As Rahul Gandhi takes charge as Congress president, party circles are trying to guess who he will appoint as his Ahmed Patel. In other words, who will be his all powerful political secretary?
Many names are doing the rounds, including that of old warhorse Kamal Nath. The veteran leader is being promoted by a section of old hands who feel that he has all the credentials that Patel had which made him so indispensable to Sonia Gandhi. Nath can be a bridge between the old and the new generations in the party. Also, having been around for over four decades, he knows political leaders across the spectrum. This would be useful for Rahul as the Congress hopes to stitch up a broad-based coalition to take on Modi in the 2019 general election.
But there is a section that feels Rahul should put together an entirely new team with fresh faces to give the Congress a younger and different look. They are pitching Rahul as the Tony Blair of the Congress party. Blair is the former British Prime Minister who revamped the Labour Party to take on the Conservatives in the UK and succeeded.
The appointment of his political secretary is one of the first decisions Rahul is expected to take along with the reconstitution of the party setup with new office bearers. Congress circles are hoping that he will do this quickly to convey the impression of a decisive leader who knows his mind.
Reviving the seaplane idea
The seaplane that was Narendra Modi’s flamboyant final touch to his Gujarat election campaign has an interesting history. It is now known that the plane flew into Mumbai from Karachi on December 3 before it was pressed into service to fly Modi on December 12 from the Sabarmati river front to Mehsana and back.
But apart from the Karachi connection, there are several intriguing aspects to the story of the seaplane. Contrary to BJP claims that this was the first ever seaplane ride in India, this amphibian aircraft has been tried and tested several times over the past seven years in an attempt to introduce commercial travel on the country’s waterways.
In fact, just last year, trial runs were conducted at Mumbai’s Girgaum Chowpatty at which union ministers Nitin Gadkari and Ashok Gajpati Raju were present. This was done in an effort to revive plans to start sea commercial traffic.
At least two attempts were made during UPA rule to introduce seaplanes but both failed. One was in 2010 when the first ever seaplane was launched to the Andaman Nicobar Islands. The project was stalled.
Then the Kerala government tried to promote a seaplane service on the state’s waterways. There were protests from the local fishing community and so the proposal was abandoned.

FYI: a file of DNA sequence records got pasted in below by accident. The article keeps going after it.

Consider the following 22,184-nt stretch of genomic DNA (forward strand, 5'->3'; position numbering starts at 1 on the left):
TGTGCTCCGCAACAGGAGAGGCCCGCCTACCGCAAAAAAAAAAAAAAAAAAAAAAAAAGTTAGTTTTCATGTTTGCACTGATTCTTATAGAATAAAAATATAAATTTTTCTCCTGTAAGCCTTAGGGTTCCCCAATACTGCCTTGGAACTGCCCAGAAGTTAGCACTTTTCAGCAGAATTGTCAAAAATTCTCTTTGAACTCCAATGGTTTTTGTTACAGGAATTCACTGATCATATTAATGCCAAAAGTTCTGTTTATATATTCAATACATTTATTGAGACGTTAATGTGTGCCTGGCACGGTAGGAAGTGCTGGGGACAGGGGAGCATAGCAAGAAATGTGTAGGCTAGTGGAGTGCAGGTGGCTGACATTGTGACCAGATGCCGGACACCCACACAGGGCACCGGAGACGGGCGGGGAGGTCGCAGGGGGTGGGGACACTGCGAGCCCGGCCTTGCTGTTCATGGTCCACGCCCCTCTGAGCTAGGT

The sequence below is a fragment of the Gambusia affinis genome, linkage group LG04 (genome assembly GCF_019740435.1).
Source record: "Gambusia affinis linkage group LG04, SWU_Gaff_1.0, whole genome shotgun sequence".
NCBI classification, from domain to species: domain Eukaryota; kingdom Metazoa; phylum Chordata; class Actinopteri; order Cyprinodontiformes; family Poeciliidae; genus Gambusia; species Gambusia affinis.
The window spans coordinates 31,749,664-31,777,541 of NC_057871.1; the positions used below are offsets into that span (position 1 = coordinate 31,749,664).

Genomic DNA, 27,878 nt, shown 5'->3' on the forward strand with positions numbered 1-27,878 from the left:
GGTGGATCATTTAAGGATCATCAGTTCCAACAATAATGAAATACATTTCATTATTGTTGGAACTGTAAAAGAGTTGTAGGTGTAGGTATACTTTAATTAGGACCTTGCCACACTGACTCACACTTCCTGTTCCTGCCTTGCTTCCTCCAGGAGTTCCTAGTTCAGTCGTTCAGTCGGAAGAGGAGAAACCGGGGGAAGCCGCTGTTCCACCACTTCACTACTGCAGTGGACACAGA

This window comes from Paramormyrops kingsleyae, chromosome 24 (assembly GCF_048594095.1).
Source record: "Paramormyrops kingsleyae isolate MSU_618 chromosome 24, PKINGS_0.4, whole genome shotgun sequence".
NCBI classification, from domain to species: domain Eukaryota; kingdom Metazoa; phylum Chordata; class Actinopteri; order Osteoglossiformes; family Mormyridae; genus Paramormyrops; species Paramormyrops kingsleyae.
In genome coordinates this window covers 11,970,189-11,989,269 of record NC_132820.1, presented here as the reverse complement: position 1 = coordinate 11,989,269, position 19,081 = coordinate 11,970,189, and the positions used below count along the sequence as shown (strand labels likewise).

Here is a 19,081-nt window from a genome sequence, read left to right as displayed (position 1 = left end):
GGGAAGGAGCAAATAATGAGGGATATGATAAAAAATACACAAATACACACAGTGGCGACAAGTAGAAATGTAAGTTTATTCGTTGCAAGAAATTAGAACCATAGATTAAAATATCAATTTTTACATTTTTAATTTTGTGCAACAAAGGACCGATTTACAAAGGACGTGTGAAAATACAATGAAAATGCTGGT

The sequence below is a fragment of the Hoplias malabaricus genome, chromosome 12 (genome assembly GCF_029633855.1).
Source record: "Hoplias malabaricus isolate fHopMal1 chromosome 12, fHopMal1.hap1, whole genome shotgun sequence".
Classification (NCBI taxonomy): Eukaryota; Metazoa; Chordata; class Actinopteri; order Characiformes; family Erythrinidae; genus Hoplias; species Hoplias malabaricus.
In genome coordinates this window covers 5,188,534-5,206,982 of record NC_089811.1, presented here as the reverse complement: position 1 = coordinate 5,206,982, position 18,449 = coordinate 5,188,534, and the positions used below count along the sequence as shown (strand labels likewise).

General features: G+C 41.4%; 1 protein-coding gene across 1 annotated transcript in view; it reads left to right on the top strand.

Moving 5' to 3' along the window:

This is the third attempt to introduce seaplanes in India. Apart from the development message that Modi tried to convey by using the plane, his ride was also aimed at promoting an idea that has flopped twice but which his government wants to revive.
Despite the trumpeting of the close friendship between Narendra Modi and Japanese prime minister Shinzo Abe, diplomats were surprised to see that the government did not send a high-level political representative to the Japanese national day celebrations earlier this week. The convention is that the host country is represented by a cabinet minister or a minister of state at national day functions of various countries that have embassies in New Delhi. Among those who usually perform this function are Jitendra Singh, V K Singh and M J Akbar.
But with the entire government camped in Gujarat for the closing days of the election campaign, no one seems to have had the time or mind space to attend to this matter of protocol. As a result, the government was represented only by officials of the foreign office, which is not quite the same as sending a minister.
Fortunately, the Japanese seemed to be in an understanding mood. Probably they also realised how crucial the Gujarat election was for the Modi government. And so, they did not press for a political guest of honour at their national day.
Union minister of state Vijay Goel was awarded the prestigious UNESCO 2017 Asia Pacific Award for the remarkable restoration work he has done on a crumbling haveli in the Walled City. The haveli is called Haveli Dharampura and functions as a heritage boutique hotel in the narrow bye-lanes of Chandni Chowk.
While the UNESCO citation lavished praise on Goel and his Heritage Indian Foundation for the manner in which they restored a bit of India’s glorious past, what was interesting was the compliments paid by BJP ministers who spoke at the function, including Goel.
So what if Modi was lambasting Aurangzeb Raj in Gujarat. Goel and his minister friends hailed the preservation of Mughal architecture and heritage through the restoration of this haveli. One speaker even talked of “our beloved Shahjahanabad’’. This is the old name of the Walled City which was built by the Mughal emperor Shah Jahan.
Interestingly, Goel has ambitious plans to conserve more of Delhi’s Mughal heritage in the Walled City. Lahori Gate is one of the places he hopes to restore to its old grandeur.
Wonder what the Sangh followers who want the Taj Mahal demolished would have to say about Goel’s plans.